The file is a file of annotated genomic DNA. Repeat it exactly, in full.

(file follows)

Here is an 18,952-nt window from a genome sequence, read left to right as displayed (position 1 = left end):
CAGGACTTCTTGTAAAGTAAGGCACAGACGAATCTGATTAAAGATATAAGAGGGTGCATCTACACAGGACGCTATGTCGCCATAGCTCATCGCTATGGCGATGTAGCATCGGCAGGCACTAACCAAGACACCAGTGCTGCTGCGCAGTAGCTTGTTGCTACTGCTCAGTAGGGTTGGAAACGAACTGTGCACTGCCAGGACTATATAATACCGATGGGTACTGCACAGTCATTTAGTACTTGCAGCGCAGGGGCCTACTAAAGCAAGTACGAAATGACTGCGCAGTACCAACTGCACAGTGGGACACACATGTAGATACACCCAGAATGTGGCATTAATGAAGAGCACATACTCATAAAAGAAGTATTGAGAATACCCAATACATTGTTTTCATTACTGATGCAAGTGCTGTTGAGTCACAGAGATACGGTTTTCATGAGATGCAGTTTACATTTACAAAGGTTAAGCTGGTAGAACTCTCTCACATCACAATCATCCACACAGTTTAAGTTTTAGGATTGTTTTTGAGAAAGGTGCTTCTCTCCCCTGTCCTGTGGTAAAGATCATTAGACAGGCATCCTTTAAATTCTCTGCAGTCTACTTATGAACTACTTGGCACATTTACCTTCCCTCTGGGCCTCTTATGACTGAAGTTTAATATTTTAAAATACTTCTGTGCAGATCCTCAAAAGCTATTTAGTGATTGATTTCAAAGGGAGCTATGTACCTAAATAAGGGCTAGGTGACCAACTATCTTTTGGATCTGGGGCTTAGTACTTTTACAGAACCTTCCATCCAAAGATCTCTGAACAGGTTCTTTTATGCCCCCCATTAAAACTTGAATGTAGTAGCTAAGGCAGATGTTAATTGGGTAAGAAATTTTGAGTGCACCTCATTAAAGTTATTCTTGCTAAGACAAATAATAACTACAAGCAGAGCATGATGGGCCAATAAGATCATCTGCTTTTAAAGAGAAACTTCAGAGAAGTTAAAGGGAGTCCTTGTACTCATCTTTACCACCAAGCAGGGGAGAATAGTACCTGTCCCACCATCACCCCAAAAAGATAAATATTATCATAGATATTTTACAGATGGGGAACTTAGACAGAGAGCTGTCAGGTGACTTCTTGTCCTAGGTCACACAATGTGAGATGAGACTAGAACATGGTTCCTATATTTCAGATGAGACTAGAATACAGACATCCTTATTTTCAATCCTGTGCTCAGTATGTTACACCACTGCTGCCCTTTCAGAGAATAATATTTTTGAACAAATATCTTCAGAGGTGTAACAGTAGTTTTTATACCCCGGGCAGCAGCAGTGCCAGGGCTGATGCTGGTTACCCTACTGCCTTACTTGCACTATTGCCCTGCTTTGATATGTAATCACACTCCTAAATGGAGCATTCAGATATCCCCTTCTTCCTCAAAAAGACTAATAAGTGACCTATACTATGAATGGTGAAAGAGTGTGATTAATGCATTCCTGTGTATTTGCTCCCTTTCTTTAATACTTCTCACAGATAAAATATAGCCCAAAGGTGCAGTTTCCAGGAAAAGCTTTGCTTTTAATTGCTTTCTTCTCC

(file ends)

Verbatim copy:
Here is an 18,952-nt window from a genome sequence, read left to right as displayed (position 1 = left end):
CAGGACTTCTTGTAAAGTAAGGCACAGACGAATCTGATTAAAGATATAAGAGGGTGCATCTACACAGGACGCTATGTCGCCATAGCTCATCGCTATGGCGATGTAGCATCGGCAGGCACTAACCAAGACACCAGTGCTGCTGCGCAGTAGCTTGTTGCTACTGCTCAGTAGGGTTGGAAACGAACTGTGCACTGCCAGGACTATATAATACCGATGGGTACTGCACAGTCATTTAGTACTTGCAGCGCAGGGGCCTACTAAAGCAAGTACGAAATGACTGCGCAGTACCAACTGCACAGTGGGACACACATGTAGATACACCCAGAATGTGGCATTAATGAAGAGCACATACTCATAAAAGAAGTATTGAGAATACCCAATACATTGTTTTCATTACTGATGCAAGTGCTGTTGAGTCACAGAGATACGGTTTTCATGAGATGCAGTTTACATTTACAAAGGTTAAGCTGGTAGAACTCTCTCACATCACAATCATCCACACAGTTTAAGTTTTAGGATTGTTTTTGAGAAAGGTGCTTCTCTCCCCTGTCCTGTGGTAAAGATCATTAGACAGGCATCCTTTAAATTCTCTGCAGTCTACTTATGAACTACTTGGCACATTTACCTTCCCTCTGGGCCTCTTATGACTGAAGTTTAATATTTTAAAATACTTCTGTGCAGATCCTCAAAAGCTATTTAGTGATTGATTTCAAAGGGAGCTATGTACCTAAATAAGGGCTAGGTGACCAACTATCTTTTGGATCTGGGGCTTAGTACTTTTACAGAACCTTCCATCCAAAGATCTCTGAACAGGTTCTTTTATGCCCCCCATTAAAACTTGAATGTAGTAGCTAAGGCAGATGTTAATTGGGTAAGAAATTTTGAGTGCACCTCATTAAAGTTATTCTTGCTAAGACAAATAATAACTACAAGCAGAGCATGATGGGCCAATAAGATCATCTGCTTTTAAAGAGAAACTTCAGAGAAGTTAAAGGGAGTCCTTGTACTCATCTTTACCACCAAGCAGGGGAGAATAGTACCTGTCCCACCATCACCCCAAAAAGATAAATATTATCATAGATATTTTACAGATGGGGAACTTAGACAGAGAGCTGTCAGGTGACTTCTTGTCCTAGGTCACACAATGTGAGATGAGACTAGAACATGGTTCCTATATTTCAGATGAGACTAGAATACAGACATCCTTATTTTCAATCCTGTGCTCAGTATGTTACACCACTGCTGCCCTTTCAGAGAATAATATTTTTGAACAAATATCTTCAGAGGTGTAACAGTAGTTTTTATACCCCGGGCAGCAGCAGTGCCAGGGCTGATGCTGGTTACCCTACTGCCTTACTTGCACTATTGCCCTGCTTTGATATGTAATCACACTCCTAAATGGAGCATTCAGATATCCCCTTCTTCCTCAAAAAGACTAATAAGTGACCTATACTATGAATGGTGAAAGAGTGTGATTAATGCATTCCTGTGTATTTGCTCCCTTTCTTTAATACTTCTCACAGATAAAATATAGCCCAAAGGTGCAGTTTCCAGGAAAAGCTTTGCTTTTAATTGCTTTCTTCTCC